Digital media

Southland Times editorial on Press Council changes

The Southland Times editorial is very good on the changes the Press Council is making to include bloggers.

Sometimes the news media need to grab their ankles for a health check.

This being the case, it’s a welcome development that bloggers and other digital media are being offered to partake in the process, by means of membership of the Press Council.

It’s a body that weighs up complaints against principles including accuracy, fairness, balance, privacy, confidentiality, discrimination, the use of subterfuge, the distinction of comment and fact, and conflicts of interest.

Inviting independent digital media to succumb to such extra scrutiny not only brings more accountability but, equally, credibility.

It doesn’t do any news or current affairs media any harm to be found out when they have seriously erred, nor to have their judgments independently endorsed, as occasionally happens too.

Nowhere is it written that those running their own websites must now form an orderly queue and join up. But the absence of a self-regulatory body has become an issue for those bloggers and sites that have become heavy hitters. And those who aspire to be. So they should be willing to join up.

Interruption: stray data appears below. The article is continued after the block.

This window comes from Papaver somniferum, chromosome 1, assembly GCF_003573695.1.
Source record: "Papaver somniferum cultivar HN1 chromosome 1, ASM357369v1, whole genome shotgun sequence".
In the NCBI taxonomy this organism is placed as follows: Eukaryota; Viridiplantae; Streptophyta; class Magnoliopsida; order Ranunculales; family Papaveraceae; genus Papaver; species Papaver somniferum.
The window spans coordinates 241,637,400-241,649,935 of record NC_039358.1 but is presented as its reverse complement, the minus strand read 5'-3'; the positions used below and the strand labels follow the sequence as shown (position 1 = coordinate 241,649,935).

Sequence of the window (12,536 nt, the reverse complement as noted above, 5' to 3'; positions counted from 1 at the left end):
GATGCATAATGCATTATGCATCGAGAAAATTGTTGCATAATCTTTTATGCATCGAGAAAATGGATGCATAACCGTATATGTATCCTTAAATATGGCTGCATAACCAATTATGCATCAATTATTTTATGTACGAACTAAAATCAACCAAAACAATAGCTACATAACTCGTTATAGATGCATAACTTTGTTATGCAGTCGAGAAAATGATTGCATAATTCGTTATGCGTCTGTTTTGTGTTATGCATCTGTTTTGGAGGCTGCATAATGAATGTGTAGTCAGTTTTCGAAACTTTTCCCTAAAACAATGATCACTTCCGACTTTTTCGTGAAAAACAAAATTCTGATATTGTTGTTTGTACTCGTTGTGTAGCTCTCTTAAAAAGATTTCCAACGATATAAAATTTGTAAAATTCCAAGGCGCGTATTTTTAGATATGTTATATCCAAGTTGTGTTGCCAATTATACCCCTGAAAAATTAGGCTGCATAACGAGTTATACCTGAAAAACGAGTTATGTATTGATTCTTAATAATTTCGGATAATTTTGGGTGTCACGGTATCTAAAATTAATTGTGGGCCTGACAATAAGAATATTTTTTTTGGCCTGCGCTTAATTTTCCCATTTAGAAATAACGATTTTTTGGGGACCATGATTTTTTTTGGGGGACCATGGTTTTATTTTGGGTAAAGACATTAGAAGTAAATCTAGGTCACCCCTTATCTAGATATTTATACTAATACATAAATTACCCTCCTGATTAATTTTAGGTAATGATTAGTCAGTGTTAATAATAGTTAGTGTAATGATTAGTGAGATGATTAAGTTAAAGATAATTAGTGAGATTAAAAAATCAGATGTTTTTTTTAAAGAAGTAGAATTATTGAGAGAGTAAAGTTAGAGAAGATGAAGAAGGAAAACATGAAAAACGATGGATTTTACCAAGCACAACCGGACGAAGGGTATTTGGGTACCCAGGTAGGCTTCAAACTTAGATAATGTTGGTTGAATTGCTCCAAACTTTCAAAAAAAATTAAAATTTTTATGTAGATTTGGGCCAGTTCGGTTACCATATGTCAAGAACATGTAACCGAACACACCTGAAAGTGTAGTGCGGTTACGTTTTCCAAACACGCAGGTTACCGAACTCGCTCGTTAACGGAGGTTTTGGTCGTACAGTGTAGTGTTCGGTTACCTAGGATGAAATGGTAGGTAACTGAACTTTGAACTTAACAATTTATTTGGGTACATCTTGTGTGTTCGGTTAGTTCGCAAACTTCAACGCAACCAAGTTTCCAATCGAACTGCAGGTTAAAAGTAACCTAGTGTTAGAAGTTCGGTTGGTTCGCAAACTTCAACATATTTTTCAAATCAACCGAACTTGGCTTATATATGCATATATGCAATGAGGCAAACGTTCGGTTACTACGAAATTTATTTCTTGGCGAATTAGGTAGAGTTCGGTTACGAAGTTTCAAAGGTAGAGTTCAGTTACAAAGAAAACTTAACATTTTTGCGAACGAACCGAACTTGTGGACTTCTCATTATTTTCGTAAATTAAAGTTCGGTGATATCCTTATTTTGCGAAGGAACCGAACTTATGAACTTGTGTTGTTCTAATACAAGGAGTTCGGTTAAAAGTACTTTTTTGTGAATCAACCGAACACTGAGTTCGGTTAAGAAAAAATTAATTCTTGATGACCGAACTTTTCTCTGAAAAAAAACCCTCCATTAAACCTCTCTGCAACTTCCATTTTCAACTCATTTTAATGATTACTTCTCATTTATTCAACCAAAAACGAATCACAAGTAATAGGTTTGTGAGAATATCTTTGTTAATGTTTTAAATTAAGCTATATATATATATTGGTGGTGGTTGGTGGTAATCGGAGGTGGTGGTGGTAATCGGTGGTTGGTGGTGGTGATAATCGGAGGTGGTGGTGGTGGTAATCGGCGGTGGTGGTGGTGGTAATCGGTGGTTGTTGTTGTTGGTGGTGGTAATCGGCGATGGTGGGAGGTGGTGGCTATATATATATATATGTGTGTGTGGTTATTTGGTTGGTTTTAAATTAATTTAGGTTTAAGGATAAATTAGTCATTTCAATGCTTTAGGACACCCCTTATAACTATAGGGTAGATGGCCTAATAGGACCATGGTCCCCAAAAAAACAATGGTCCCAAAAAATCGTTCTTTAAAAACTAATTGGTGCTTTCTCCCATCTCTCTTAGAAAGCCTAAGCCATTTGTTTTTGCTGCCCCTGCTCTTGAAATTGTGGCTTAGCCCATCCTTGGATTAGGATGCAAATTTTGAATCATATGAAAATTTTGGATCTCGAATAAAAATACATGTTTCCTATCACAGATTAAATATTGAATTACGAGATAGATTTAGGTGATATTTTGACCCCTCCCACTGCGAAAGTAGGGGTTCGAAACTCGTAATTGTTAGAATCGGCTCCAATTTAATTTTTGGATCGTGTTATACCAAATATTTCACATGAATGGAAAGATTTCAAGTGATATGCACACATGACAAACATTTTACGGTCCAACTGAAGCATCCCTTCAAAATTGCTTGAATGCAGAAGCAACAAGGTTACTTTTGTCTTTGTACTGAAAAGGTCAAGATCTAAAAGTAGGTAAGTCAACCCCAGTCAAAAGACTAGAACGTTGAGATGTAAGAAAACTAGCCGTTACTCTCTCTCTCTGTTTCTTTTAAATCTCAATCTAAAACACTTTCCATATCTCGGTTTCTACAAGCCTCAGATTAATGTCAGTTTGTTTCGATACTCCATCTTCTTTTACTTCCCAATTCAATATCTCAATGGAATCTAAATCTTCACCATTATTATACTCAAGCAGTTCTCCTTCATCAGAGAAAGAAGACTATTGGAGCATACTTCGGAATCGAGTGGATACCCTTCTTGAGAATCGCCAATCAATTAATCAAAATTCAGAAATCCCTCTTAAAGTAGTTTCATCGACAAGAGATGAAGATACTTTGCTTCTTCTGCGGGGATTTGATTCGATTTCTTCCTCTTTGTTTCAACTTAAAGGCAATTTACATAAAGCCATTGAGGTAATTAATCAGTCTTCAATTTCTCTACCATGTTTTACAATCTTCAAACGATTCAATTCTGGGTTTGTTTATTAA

[This is provided the yet-to-be-confirmed costs aren't disproportionately high compared with their income and that they are fairly represented on the complaints panel.]  Read more »

Press Council extends membership to bloggers

The Press Council has announced that they will extend their coverage to bloggers.

Oh dear someone is going to have to amend their submission to the High Court.

The only problem I have is the two EPMU representatives on the Press Council. I believe that in extending these provisions they need to have two bloggers on the council too. Perhaps is now time to formalise the Bloggers Union so that representatives can be appointed to the Press Council.

The Press Council is to offer membership to new digital media and gain additional powers to deal with complaints against traditional print media.